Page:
This year it seemed like it was finally time for the boys to start giving gifts as well as receiving them. In past years it has felt like too much work – in fact, this year it felt like too much work, too, but it also seemed like the right thing to do. A fairly trite case of doing what was right rather than doing what was easy. So we buckled down and figured out doable projects. I thought of beaded gifts, since we have some beads around, but bracelets and necklaces were too big for me and my kids. For one thing, I have a thing about gifts – I don't want them to be clutter. So if we made jewelry, I'd want it to be wearable. But if the kids make gifts, I want them to feel ownership. I could see myself hovering and fixing, and it wasn't going to be a good thing. So only a week or so before Christmas I thought of earrings. Now earrings don't work for everyone on our gift list. They don't even work for all the women, because not all the women have pierced ears. But for the women who do, my five-year old made earrings.
You can buy pieces of wire like pins, with a head on the end to hold the beads, load it with a few beads, leaving enough wire at the end to twist around the earring finding that you can get at a craft or bead store – I got ours at AC Moore. M did the beading – he chose the beads and put them on the wire, often more than once if they fell on the floor. He made two to match. Then I wrapped the wire onto the earring finding and voila, a beautiful gift. (Although, don’t underestimate the wrapping procedure if you’re a beading newbie like me. However, since it was a gift from a five-year old, I didn’t feel perfection was necessary.)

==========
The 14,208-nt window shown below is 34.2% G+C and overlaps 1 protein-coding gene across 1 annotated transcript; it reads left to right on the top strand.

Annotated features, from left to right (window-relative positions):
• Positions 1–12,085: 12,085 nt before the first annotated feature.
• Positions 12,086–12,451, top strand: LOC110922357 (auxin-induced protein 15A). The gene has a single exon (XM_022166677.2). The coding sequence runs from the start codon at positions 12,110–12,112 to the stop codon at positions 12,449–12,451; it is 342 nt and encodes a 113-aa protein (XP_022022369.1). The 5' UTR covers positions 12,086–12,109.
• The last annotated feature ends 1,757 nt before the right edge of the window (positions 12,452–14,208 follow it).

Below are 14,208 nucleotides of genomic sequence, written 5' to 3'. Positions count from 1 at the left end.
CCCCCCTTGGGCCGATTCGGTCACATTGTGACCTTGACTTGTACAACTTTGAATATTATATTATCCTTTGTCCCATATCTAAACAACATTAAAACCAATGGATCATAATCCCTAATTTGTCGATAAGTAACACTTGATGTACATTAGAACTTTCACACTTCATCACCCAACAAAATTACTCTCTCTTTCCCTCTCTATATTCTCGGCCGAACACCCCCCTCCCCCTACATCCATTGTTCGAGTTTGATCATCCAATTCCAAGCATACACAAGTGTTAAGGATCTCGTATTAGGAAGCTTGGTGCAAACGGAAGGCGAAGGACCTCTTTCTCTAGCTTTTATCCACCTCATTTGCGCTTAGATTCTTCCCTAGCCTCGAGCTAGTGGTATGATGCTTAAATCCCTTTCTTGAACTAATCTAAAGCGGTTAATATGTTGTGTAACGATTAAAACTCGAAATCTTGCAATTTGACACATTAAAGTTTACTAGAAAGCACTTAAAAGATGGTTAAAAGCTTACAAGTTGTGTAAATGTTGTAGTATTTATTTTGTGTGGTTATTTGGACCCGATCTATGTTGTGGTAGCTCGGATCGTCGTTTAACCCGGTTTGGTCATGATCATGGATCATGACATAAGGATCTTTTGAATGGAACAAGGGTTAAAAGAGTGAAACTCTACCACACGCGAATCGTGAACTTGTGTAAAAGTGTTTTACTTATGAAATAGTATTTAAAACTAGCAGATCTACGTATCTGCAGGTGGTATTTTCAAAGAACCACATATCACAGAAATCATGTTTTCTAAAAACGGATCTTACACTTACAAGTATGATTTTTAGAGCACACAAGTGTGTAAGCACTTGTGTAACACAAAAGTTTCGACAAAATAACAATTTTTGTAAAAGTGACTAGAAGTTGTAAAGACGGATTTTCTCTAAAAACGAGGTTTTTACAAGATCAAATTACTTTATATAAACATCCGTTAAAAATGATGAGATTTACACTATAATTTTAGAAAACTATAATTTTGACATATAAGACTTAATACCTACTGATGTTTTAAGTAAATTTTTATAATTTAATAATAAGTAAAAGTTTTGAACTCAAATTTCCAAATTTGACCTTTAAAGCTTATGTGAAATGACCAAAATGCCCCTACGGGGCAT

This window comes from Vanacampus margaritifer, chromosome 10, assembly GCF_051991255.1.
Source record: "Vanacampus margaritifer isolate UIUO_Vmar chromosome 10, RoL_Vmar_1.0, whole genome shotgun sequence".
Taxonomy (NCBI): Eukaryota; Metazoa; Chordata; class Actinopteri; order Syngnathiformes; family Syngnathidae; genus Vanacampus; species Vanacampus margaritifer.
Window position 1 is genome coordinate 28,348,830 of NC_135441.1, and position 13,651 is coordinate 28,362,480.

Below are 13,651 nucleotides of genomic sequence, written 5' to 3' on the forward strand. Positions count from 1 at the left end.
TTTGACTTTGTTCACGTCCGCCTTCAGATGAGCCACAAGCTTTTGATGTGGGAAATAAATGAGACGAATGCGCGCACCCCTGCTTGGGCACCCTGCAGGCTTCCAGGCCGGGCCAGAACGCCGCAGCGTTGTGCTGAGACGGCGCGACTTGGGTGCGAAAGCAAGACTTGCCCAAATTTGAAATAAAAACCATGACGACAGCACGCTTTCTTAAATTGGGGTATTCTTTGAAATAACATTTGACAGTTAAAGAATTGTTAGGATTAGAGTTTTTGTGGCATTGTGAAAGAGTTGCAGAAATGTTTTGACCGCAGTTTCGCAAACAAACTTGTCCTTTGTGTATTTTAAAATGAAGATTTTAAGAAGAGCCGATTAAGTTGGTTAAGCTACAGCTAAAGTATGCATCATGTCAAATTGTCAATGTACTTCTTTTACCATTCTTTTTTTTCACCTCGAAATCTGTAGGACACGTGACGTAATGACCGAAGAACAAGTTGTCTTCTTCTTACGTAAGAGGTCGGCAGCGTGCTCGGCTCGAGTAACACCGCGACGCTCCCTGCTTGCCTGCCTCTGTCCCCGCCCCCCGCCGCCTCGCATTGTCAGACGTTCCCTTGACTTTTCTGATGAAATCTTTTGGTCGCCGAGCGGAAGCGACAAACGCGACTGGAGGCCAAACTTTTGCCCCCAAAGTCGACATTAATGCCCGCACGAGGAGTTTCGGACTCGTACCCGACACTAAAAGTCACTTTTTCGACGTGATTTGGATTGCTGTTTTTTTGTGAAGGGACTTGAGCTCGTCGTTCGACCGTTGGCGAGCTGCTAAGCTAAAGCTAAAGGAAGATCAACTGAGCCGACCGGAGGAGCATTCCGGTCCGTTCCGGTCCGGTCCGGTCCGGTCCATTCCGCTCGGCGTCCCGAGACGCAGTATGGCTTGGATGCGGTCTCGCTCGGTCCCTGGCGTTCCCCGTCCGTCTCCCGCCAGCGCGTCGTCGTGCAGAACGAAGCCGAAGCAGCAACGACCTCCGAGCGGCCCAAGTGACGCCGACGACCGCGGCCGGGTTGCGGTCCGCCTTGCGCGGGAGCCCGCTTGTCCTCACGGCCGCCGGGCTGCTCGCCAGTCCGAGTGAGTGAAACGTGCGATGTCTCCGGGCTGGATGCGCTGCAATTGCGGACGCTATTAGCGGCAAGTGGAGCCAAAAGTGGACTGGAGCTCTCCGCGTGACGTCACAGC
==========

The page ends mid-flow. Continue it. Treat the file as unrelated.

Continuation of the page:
For people who don't have pierced ears, we made bookmarks on a ribbon. These were less successful in my opinion, because I had to be involved the whole time, to help him thread the beads onto the ribbon (we used a waxed piece of thread, folded in half as the "needle"). With the earrings I could walk away while he prepared the wires, and attach them to the earring piece later – he could watch or not.
P, who is eight, had trouble with the earrings. He wanted to use big beads, which slip of the end of the wire. He didn't want to hear me tell him that if he started with small bead, it would hold the big bead on. He stuck an ugly button on the wire which looked terrible, and my perfectionist tendencies kicked in. So to cut to the chase, he drew pictures on bookmarks that we cut out of cardstock, and felt very proud of them, and I'm sure the recipients will like them too. They meet my criteria because a little piece of paper, used as a bookmark (I use old envelopes all the time) just cannot be clutter. At least not as long as people read books, which isn't a sure thing, I guess!
E, who is three, made a single gift – he climbed on my lap and said he wanted to make a present, so we did. I didn't feel that he was up to making more than that. Maybe next year.